Throughout camp last year we were able to see kids transmute from shy, uncertain adolscents, to proud, goal-oriented leaders.  Follow-up from camp revealed myriad successes: whether it be just a subtle change in  self confidence, using a mosquito net, or continuing with school.  There have been several specific kids though, that have gone above and beyod our expectations of camp joie and continue to amaze us with their intelligence, creativity, and courage.  We will be highlighting several of these stories here.  Please check back to learn more about our different participants!

Honou: Terry Nichol’s, a Peace Corps volunteer, nominated Honou to attend Camp Joie after working with him in village.  She explained to us the constant difficulties that Honou faces in everyday life: he is constantly harassed by teachers and students in school, he cannot farm like most kids his age, and while trying to instigate several clubs and activities in his school, nobody came. 

Honou came to camp and he immediately fell into his role as a leader.  He supported other kids, encouraged them to participate, and helped organize activities.  During a session where kids shared experiences, Honou explained that he thought his handicap was caused by evil spirits that cursed him when he was little.  Due to this curse, nobody would take him seriously and many of his goals quickly failed.  He continued to express that he would keep on trying, and that he really believed he had the capabilities to realize what he wished in his community.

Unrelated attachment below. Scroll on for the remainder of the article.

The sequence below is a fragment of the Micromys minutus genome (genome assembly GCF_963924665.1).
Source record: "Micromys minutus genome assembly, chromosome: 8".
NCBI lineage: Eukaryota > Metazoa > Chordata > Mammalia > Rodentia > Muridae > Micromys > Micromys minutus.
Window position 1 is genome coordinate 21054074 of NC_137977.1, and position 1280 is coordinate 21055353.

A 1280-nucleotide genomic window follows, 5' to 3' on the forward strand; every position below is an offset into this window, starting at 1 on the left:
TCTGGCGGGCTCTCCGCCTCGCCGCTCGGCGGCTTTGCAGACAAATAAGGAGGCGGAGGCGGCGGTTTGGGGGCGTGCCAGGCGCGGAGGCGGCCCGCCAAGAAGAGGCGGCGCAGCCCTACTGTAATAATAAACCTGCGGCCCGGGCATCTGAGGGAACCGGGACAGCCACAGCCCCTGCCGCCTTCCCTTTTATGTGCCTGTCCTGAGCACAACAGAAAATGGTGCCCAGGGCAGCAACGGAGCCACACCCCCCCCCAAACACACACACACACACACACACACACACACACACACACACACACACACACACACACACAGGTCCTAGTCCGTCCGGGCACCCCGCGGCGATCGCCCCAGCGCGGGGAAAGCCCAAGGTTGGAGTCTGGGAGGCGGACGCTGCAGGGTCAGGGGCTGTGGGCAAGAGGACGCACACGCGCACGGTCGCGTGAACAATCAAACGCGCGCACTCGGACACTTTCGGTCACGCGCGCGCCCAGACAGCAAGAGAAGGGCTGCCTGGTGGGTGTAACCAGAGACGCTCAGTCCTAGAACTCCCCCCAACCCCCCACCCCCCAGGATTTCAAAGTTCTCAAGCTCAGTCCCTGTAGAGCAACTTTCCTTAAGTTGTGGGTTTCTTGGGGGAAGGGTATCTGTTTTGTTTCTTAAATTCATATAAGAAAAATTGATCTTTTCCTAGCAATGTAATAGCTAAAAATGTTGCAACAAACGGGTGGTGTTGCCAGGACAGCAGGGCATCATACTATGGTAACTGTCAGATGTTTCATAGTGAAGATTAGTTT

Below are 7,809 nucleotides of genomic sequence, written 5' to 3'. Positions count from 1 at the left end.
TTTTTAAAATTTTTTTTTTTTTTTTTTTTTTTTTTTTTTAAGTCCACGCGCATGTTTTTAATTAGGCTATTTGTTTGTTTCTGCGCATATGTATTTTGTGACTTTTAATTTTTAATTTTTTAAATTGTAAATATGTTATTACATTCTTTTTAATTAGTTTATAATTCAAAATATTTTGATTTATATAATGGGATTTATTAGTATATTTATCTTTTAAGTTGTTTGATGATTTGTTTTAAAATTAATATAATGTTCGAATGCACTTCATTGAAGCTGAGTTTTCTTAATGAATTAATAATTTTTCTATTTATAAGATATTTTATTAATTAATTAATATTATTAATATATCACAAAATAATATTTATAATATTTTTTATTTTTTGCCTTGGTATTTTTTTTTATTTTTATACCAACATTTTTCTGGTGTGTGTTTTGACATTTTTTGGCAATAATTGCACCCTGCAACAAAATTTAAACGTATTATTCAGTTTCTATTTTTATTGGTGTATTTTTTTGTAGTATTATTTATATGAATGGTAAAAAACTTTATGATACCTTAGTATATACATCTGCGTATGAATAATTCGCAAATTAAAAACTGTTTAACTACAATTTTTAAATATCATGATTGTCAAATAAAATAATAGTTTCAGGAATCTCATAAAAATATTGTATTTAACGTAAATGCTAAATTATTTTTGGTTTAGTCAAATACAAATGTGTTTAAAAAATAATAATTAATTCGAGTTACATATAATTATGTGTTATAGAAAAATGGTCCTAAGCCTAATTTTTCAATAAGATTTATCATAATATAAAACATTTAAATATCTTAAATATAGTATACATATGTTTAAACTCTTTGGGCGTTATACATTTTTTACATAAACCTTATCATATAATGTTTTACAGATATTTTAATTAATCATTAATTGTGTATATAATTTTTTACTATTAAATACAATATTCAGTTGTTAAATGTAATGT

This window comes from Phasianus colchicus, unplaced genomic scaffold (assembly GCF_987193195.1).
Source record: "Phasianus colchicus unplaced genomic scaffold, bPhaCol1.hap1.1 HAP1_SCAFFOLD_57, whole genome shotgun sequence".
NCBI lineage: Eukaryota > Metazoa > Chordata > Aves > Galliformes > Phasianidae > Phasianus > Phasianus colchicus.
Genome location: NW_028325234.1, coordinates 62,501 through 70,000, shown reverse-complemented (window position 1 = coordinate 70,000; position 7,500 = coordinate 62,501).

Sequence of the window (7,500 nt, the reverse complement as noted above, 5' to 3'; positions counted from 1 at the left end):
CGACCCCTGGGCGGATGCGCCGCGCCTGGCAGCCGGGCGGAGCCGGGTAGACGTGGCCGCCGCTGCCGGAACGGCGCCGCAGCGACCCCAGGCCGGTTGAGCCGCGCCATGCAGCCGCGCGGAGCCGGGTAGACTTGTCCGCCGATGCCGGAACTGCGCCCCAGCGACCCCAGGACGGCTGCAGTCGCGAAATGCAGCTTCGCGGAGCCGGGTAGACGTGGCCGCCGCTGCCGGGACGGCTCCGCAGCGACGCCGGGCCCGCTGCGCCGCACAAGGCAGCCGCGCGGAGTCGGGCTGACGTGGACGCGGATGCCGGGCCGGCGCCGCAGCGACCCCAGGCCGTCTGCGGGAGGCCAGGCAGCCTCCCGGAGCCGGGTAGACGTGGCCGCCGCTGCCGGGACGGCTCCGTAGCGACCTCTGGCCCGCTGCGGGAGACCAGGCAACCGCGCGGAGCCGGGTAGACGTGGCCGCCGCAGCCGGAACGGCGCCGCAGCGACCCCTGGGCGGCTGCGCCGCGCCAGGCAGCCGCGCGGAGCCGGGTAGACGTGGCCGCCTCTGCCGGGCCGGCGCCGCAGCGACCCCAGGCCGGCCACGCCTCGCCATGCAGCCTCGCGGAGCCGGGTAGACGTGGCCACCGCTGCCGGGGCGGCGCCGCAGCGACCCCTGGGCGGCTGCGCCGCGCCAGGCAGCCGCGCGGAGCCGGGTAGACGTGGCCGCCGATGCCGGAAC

After returning from camp, Honou’s enthusiasm did not diminish.  Working with Terry and the village chief, Honou started an association for handicapped people in his village.  Each meeting, about 20-30 individuals arrive: in wheelchairs, walking on hands, with home-made stick crutches, and some mothers carrying their children that cannot walk.  They all gather around and listen to Honou  give sessions on ways to promote healthy living.  They then all perform sketches to reinforce this information.  Each meeting, the group donates as much money as possible and then use this money to aid with school fees, walking aids, and food for people with handicaps.  They are currently working on a project to donate money to orphans living with handicaps.  Due to its popularity, Honou is now currently working on expanding the association to surrounding villages. 

I strongly recommend reading Terry’s blog about Camp Joie and Honou here:


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